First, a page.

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Our necessary collective response to a natural disaster

Prof. Samer Bagaeen MRTPI is a Trustee of the RTPI and Chair of the Institute’s International Committee. He is Technical Director for Town Planning at Arcadis and Professor of Planning & Resilient Systems at the University of Kent


If you look through numerous editions of the WEF’s Global Risks Reports from the past few years, and then look at the 2023 edition, you’ll see that natural disasters – such as earthquakes that can cause loss of human life, damage to ecosystems, destruction of property and financial loss at a large scale – barely get a mention.

What then does mother nature give us in response, not one but two large magnitude earthquakes in a part of the world that has been straining under the pressure of the ongoing stresses of conflict and migration.

On Monday 6 February, two devastating earthquakes with magnitudes of 7.8 and 7.5 almost consecutively struck in south eastern Türkiye impacting camps, villages and cities in war ravaged northern Syria. The impact has been substantial on some communities because the two earthquakes struck in the early hours of the morning.

The damage has been devastating. At the time of writing this blog, reports, mostly from Türkiye, estimated that at least 8,700 people had been killed, and numbers are expected to rise significantly, especially as reports from Syria have started coming in. Tens of thousands more will have been injured and thousands of buildings have been partially destroyed or have collapsed.

The situation is exacerbated this week by a regional snow storm affecting all of the eastern Mediterranean. The low temperatures will make the job of the rescuers harder and will most certainly deepen existing systems vulnerabilities, such as war, refugees in camps, internally displaced people across the region and already stretched health systems.

This disaster shown how vulnerable communities end up taking the brunt of multiple stresses and shocks that affect their neighbourhoods. It also shows the critical importance of precovery in addition to recovery, i.e. building capacity and resilience to compounded shocks before they strike in addition to an effective recovery effort after they strike.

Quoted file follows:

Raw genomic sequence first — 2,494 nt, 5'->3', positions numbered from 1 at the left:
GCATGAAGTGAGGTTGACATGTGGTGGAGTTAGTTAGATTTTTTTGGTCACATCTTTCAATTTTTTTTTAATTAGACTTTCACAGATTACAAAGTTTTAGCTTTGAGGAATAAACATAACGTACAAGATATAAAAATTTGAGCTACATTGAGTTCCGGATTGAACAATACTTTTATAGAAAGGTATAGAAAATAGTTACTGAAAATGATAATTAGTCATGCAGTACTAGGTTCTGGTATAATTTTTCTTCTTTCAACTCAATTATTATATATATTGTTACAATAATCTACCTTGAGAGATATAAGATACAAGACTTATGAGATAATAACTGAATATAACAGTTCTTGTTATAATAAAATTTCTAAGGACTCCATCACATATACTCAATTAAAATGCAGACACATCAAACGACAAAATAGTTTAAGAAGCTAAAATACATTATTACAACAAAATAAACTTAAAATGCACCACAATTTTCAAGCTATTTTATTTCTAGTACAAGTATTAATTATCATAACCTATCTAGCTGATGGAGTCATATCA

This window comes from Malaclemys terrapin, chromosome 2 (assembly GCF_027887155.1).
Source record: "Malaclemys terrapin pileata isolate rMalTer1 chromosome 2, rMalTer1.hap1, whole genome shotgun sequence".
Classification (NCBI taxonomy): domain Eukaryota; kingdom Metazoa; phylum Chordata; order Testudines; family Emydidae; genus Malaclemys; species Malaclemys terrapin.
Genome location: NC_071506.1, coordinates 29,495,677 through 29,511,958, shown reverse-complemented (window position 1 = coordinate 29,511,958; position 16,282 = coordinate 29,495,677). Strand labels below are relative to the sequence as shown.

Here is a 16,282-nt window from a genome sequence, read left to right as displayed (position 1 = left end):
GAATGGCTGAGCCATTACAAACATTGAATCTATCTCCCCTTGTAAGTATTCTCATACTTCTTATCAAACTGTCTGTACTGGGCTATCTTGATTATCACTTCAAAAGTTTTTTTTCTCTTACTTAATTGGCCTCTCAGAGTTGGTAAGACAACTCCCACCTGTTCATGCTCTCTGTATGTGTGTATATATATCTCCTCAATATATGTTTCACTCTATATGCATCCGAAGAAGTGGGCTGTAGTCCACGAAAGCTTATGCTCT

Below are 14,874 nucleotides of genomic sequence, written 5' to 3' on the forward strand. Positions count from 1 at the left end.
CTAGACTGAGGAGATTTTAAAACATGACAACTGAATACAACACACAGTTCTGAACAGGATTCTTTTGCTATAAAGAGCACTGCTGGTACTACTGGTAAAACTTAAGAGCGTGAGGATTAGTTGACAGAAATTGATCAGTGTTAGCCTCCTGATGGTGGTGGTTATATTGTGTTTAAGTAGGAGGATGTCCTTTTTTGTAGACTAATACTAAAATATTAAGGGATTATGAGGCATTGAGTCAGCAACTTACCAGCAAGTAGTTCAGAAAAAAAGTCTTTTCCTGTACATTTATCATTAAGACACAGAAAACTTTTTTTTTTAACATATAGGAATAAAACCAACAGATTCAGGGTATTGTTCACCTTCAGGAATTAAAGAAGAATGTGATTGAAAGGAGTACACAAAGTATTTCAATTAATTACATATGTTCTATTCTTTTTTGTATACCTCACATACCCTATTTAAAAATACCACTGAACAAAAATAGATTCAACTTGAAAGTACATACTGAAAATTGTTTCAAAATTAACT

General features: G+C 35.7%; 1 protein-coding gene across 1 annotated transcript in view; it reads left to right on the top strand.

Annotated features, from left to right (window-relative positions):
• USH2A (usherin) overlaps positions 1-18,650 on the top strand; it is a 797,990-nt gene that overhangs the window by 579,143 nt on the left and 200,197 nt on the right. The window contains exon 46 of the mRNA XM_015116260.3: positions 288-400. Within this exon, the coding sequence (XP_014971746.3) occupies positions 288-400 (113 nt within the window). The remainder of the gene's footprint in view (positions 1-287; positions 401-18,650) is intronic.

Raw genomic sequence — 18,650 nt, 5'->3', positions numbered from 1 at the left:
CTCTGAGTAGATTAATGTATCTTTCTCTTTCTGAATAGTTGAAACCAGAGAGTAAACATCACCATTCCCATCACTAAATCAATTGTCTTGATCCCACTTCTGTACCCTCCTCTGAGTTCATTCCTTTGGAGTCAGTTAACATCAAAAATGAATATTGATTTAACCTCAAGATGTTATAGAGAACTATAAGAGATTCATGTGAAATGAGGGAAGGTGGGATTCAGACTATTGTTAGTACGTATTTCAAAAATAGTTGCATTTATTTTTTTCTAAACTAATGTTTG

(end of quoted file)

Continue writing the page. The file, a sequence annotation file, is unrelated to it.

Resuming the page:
Some cities, and countries, have been fortunate in that they get the importance of anticipating, assessing, preventing where they can, mitigating, responding to, and recovering from known, unknown, sudden, direct, indirect or emerging contingency risks.

Sometimes we see these risks coming. In the majority of cases, we cannot anticipate earthquakes even though their impact teaches us about the importance of whole society resilience that incorporates the physical infrastructure, design coding and standards, social resilience, and the resilience of critical care and emergency sectors. It is no good to anyone if a hospital is built to high standards for earthquake resilience if the roads leading to it are not.

This is a whole society mission and a duty on town planners and members of the Royal Town Planning Institute around the world to bring valuable technical expertise to humanitarian crises. I highlighted this week the need for enforcing design codes and standards to protect lives and livelihoods (Turkey earthquake death toll prompts questions over building standards | Global development | The Guardian)

RedR UK, with whom I worked in the past on the Syrian refugee crisis, are supporting the earthquake response with technical support, advice and training on structural damage assessments, entering buildings safely and, when the time is right, repair and seismic retrofitting. One of the things they have received numerous requests for are technical advisors willing to provide remote or in-country support to those responding, humanitarians or local organisations without technical knowledge. The call is for RTPI members who would be interested in providing technical expertise and advice to the reponse.

Noor ([email protected]) is the technical coordinator at RedR collating advisors and experts. Please also reach out to Katie ([email protected]) who is coordinating the overall RedR response.

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